FEOA Forums banner

1 - 6 of 6 Posts

·
Registered
Joined
·
11 Posts
Discussion Starter #1
I just bought a a 1996 Ford Escort GT with a 1.8 and automatic How can I replace the TCC?

Also I need to move the seat back 2 inches what is the best way to do this?

I did do a search and all it did was pull up all the post in all the forums.


Thanks
 

·
Registered
Joined
·
2,719 Posts
TCC? Torque Converter?

Are you sure the seat is all the way back in the rails? I'm 6'3" and with the seat all the back, to get the clutch to the floor I basically have to use the tip of my shoe.
 

·
Registered
Joined
·
11 Posts
Discussion Starter #3
yes, the seat is all the way back and with the torque converter, i got the check engine light so i checked the code and it read the Torque Converter Clutch circuit malfunctioned, how can i fix that problem
 

·
Super Moderator
Joined
·
10,293 Posts
The torque converter clutch is inside the torque converter. A solenoid valve inside the tranny controls the fluid pressure to the clutch; with pressure - the TCC goes into lockup. Without pressure, its using the turbine/stator/impeller, like any old Torque converter.
It could be an electrical problem - where the TCC solenoid isnt working, or something is gummed up at the tiny filter just 'upstream' from the TCC solenoid, or s sticking pistion in the valve body, or even a loose or bad connection where the wiring harness connector goes to the tranny. Sorry I dont have more specifics. The car should drive all right, whether or not the TCC is going into lockup or not - you would just loose a little MPG.
 

·
Registered
Joined
·
11 Posts
Discussion Starter #5
denisond3 said:
The torque converter clutch is inside the torque converter. A solenoid valve inside the tranny controls the fluid pressure to the clutch; with pressure - the TCC goes into lockup. Without pressure, its using the turbine/stator/impeller, like any old Torque converter.
It could be an electrical problem - where the TCC solenoid isnt working, or something is gummed up at the tiny filter just 'upstream' from the TCC solenoid, or s sticking pistion in the valve body, or even a loose or bad connection where the wiring harness connector goes to the tranny. Sorry I dont have more specifics. The car should drive all right, whether or not the TCC is going into lockup or not - you would just loose a little MPG.
Is this a hard fix? I'm thinking about changing it over to a 5 speed tranny.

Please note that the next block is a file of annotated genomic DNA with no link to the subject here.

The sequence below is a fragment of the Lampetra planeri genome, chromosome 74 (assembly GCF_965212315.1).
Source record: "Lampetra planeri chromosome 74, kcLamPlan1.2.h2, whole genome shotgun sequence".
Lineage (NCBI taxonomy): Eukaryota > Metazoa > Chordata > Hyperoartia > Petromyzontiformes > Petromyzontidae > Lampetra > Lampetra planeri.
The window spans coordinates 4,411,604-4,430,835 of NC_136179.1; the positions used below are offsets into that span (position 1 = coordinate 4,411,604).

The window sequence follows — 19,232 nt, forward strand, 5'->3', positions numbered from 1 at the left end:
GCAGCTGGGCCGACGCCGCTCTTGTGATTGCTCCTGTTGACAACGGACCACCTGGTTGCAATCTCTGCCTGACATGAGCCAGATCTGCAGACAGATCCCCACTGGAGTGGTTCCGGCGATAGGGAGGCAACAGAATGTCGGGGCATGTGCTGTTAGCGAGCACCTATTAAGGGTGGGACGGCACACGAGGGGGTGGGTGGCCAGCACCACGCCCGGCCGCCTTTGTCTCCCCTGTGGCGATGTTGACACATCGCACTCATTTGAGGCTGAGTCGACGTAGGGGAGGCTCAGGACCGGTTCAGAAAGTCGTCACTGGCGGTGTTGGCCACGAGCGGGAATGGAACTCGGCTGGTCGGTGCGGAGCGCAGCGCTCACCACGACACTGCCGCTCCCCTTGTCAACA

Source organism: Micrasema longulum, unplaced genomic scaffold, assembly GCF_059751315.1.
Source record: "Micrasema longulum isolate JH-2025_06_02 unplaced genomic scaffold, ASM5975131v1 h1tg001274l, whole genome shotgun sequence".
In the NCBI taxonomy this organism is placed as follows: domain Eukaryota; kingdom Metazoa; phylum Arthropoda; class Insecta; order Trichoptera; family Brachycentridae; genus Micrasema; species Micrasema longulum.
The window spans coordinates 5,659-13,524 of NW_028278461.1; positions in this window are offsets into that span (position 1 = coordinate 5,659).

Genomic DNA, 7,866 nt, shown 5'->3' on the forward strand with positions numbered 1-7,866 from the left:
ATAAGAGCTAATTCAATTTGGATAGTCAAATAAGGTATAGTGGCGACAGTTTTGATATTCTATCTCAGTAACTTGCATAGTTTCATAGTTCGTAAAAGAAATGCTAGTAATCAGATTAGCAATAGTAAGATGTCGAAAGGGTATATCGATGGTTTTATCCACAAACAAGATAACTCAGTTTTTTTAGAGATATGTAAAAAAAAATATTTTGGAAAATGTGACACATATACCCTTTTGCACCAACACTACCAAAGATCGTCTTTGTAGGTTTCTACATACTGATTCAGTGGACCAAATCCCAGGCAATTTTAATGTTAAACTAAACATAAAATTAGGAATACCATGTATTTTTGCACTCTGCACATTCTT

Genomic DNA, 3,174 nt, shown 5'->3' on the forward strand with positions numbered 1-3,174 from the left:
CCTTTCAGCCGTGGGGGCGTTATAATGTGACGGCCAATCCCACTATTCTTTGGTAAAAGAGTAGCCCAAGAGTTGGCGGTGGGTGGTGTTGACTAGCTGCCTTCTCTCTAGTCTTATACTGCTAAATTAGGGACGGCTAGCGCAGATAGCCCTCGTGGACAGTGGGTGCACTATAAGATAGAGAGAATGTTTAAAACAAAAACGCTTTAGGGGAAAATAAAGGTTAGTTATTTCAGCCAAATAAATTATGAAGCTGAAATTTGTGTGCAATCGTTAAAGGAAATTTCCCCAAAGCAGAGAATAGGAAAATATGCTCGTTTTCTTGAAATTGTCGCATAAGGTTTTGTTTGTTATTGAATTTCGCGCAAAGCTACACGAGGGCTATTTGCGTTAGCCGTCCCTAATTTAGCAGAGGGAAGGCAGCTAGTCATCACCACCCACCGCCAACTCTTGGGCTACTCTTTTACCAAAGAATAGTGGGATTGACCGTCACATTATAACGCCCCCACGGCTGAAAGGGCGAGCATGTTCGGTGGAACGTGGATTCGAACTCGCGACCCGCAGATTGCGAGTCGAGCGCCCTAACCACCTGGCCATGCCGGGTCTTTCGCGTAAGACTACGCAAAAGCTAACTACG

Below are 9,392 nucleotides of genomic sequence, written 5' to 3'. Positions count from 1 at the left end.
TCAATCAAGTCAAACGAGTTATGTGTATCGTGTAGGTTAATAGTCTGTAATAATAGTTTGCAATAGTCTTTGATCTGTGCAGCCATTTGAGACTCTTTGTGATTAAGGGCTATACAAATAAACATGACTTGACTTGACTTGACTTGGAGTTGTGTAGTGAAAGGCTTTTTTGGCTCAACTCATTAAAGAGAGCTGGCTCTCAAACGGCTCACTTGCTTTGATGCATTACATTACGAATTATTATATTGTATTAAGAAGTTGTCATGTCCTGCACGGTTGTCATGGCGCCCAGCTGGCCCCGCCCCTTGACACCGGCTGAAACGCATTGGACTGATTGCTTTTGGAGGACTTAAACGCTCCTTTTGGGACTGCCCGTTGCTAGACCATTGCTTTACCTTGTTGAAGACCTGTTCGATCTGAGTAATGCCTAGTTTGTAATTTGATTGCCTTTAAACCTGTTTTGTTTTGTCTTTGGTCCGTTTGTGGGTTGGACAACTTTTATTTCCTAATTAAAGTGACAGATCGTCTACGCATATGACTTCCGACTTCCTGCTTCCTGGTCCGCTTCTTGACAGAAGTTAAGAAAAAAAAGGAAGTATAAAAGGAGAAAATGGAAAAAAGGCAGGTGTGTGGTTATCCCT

·
Super Moderator
Joined
·
10,293 Posts
Whether its a hard fix or not would 'depend'. If the problem is -inside- the tranny, then the fix involves removing the whole tranny. Thats probably 30% of the job of changing to a 5 speed. (The other 70 %, in my view, would be making the other changes to the car to let it work with the 5 speed, and installing the 5 speed intp the car). I only know about the 1.9L Escort LX's. The Service Manual for them says you take the 5 speed tranny out together with the motor - though others on the forums have apparently taken 5 speeds out by letting it drop down below the edge of the driver's side 'frame' on the side of the engine compartment. The auto tranny can go in and out with the engine in place, just held up at the flywheel end.
Im pretty sure there is a 'how-to' & more than a couple of threads about chaing to the manual transmission. Right now all I can say is that you may be able to drive the car indefinitely, if the problem is just the SES light, or a TCC that stopped locking-up.
I know the ignition switch mechanisms (in the 1.9L Escorts) are slightly different, but the differences have to do with safety/security 'interlocks'. For instance, you have to put the shift lever in park to remove the ignition key on an automatic, but with the manual tranny, the ignition switch has to be pushed in a millimeter, in order to turn the key all the way to where it will come out.
The computer is also different. The computer for the auto tranny would be expecting input from the transmission, and might turn the SES light if it doesnt see the input from the 'turbine speed sensor' in the tranny. So there are some differences in the wiring harnesses too.

I use two Escorts, both 2nd gens, both 1.9L wagons. The one we use in the suburbs of the nation's capitol has the automatic tranny - since we spend a lot of time in darned heavy traffic, and I dont want to be shifting so much. The other one we keep in S. Texas, where there isnt much traffic, so shifting is a pleasure, not a burden.
If wanted a 5 speed instead of an automatic, I would start with one from a dry & salt free state (Arizone for instance, not upstate New York) that was already a 5 speed..... with a worn out clutch to keep the price low.
 
1 - 6 of 6 Posts
Top